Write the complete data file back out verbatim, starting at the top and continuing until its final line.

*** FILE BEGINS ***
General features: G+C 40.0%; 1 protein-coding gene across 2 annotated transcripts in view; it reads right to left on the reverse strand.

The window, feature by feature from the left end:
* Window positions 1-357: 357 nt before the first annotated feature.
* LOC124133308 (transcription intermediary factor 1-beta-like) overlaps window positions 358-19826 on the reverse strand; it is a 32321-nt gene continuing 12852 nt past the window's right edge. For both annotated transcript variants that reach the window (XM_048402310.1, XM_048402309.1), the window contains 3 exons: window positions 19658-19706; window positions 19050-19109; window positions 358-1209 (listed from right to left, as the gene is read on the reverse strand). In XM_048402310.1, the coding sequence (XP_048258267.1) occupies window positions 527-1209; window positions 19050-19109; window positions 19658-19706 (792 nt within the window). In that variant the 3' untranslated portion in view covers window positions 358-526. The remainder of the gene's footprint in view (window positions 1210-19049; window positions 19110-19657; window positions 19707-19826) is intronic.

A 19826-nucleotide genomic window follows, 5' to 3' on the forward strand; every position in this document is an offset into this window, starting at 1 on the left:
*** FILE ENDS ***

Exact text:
General features: G+C 40.0%; 1 protein-coding gene across 2 annotated transcripts in view; it reads right to left on the reverse strand.

The window, feature by feature from the left end:
* Window positions 1-357: 357 nt before the first annotated feature.
* LOC124133308 (transcription intermediary factor 1-beta-like) overlaps window positions 358-19826 on the reverse strand; it is a 32321-nt gene continuing 12852 nt past the window's right edge. For both annotated transcript variants that reach the window (XM_048402310.1, XM_048402309.1), the window contains 3 exons: window positions 19658-19706; window positions 19050-19109; window positions 358-1209 (listed from right to left, as the gene is read on the reverse strand). In XM_048402310.1, the coding sequence (XP_048258267.1) occupies window positions 527-1209; window positions 19050-19109; window positions 19658-19706 (792 nt within the window). In that variant the 3' untranslated portion in view covers window positions 358-526. The remainder of the gene's footprint in view (window positions 1210-19049; window positions 19110-19657; window positions 19707-19826) is intronic.

A 19826-nucleotide genomic window follows, 5' to 3' on the forward strand; every position in this document is an offset into this window, starting at 1 on the left: